2011 State of Agile Survey Results Show Agile Adoption Stable
VersionOne have recently released the results of their State of Agile Development Survey for 2011, and as always it gives an interesting insight into Agile adoption and trends.
This year we saw further evidence that Agile is not a fad. More than half our respondents said they've personally practiced Agile for over 2 years, and one-third have carried Agile with them to another company. Almost two-thirds of respondents said that up to half of their company's projects were run using Agile, and that their company has adopted Agile practices across three or more teams.
Scrum remained the most popular Agile method in use by 52% of respondents (compared to 58% in 2010):
52% Scrum 14% Scrum/XP Hybrid 9% Custom Hybrid 8% Don't Know 17% Other (including Kanban 3% and XP 2%)
The first thought I had is training... if the team has not been trained on what agile is, and the surrounding methods and processes, then I can understand when you ask them, “Do you do agile?” … “Yes.” “What agile method do you use?” … “I don’t know.” ...The second reason I can think of why folks answered, “Don’t Know” is that they are leveraging multiple concepts from the various agile methodologies – including agile project management and traditional project management... Teams are starting with one method and morphing to another, and in some cases leveraging a little bit from everything. This approach can be good and bad, depending on the maturity of the team and the ability to continuously improve.
In relation to Agile techniques, Daily Standup, Iteration Planning and Unit Testing were the most popular (as they were last year):
78% Daily Standup 74% Iteration Planning 70% Unit Testing 65% Release Planning 64% Burndown 64% Retrospectives 54% Continuous Integration 53% Automated Builds 52% Velocity 51% Coding Standards
Simon Baker dissected the Agile techniques result in a post on his Agile in Action blog, particularly as practices like refactoring (48%), test driven development (38%), automated acceptance testing (25%) and behavior driven development (9%) were so low:
Taking the data on face value I might deduce that a lot of bad software is being written out there and much of this thing called Agile is about process. Anyone remember something about people over process? Anyway, I wonder how much of that bad software actually delivers value to customers with a total cost of ownership that makes it a business asset? There will hopefully come a time when more people will realize that being agile is about being able to respond to changing business needs quickly, affordably and with little risk.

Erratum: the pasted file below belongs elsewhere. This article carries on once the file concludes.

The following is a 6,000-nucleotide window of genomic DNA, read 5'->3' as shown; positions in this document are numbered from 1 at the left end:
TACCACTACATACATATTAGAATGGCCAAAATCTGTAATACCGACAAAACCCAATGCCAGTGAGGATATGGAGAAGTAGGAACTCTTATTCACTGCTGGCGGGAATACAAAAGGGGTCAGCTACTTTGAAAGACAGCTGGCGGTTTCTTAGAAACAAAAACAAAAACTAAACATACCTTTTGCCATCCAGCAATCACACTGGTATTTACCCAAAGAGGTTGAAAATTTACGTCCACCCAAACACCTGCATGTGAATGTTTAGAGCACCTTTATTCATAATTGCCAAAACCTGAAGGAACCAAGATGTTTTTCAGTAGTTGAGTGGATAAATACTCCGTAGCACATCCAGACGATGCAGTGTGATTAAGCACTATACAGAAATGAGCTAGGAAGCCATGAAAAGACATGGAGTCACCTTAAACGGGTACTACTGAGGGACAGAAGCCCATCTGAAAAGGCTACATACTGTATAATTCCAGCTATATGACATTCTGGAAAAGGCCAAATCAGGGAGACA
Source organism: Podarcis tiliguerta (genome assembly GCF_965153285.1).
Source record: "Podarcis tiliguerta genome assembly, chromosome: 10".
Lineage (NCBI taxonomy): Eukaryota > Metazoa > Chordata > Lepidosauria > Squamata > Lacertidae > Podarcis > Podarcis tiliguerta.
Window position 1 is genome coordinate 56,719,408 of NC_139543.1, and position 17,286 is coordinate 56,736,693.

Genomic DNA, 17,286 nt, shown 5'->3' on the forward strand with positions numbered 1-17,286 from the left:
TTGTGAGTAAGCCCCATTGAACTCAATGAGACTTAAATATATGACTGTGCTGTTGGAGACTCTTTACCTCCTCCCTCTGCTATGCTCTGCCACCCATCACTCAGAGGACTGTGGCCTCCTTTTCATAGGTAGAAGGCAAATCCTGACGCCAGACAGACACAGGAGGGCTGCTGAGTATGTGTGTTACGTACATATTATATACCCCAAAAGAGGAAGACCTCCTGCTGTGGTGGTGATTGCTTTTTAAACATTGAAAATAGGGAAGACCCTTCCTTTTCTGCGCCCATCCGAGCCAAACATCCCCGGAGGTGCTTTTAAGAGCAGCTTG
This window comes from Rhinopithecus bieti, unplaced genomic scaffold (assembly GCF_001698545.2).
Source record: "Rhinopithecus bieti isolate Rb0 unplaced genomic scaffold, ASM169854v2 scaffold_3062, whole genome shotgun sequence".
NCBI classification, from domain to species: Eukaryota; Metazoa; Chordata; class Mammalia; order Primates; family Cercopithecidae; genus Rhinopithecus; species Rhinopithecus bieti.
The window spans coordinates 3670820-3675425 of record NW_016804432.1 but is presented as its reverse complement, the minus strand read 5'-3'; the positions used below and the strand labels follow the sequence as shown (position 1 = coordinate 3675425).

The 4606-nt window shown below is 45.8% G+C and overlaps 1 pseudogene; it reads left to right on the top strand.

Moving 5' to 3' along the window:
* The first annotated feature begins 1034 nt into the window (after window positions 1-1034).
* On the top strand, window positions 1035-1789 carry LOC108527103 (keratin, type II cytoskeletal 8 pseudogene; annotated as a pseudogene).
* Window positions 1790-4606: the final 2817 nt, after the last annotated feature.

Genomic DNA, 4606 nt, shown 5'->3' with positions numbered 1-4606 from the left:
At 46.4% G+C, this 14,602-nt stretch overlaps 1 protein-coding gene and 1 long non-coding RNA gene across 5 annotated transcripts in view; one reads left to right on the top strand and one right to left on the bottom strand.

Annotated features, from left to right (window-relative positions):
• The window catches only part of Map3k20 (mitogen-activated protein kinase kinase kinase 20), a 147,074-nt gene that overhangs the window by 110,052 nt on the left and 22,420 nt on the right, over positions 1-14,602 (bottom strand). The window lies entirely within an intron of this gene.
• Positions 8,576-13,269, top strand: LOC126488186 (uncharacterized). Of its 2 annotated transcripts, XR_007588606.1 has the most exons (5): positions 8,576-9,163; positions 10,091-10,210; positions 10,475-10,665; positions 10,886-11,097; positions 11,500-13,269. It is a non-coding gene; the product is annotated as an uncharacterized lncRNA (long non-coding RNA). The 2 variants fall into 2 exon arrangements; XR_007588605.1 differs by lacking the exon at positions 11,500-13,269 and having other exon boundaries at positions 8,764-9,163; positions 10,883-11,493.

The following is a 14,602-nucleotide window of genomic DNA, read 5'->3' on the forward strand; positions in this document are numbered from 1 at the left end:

Whilst the largest number of survey participants reported that none of their agile projects failed (16%), some of the leading causes were cited as:
11% Lack of experience with Agile methods 11% Lack of understanding of broader organization change required 9% Company philosophy or culture at odds with Agile values 8% External pressure for waterfall
The barriers to further Agile adoption included:
52% Ability to change organizational culture 40% Availability of personnel with right skills 39% General resistance to change
These barriers and concerns reflect what we all understand: that change is hard. And agile development is change. As I interpret the survey, the actual benefits obtained are consistent with what you would expect during an agile adoption. These are the quicker, easier wins. Improved team morale was the fourth benefit obtained from implementing agile, another benefit that should result from an agile adoption.
The survey showed that 75% of respondents felt that time to completion was the same or faster than previous approaches (down from 83% in 2010). The leading benefits from implementing Agile included:
84% Ability to manage changing priorities 77% Improved project visibility 75% Increased productivity 72% Improved team morale 71% Faster time-to-market
The full results are available from the VersionOne website (you can also access the results from 2010 as well). Are there any results in this years survey that standout, or is the survey showing that Agile adoption is flattening out?
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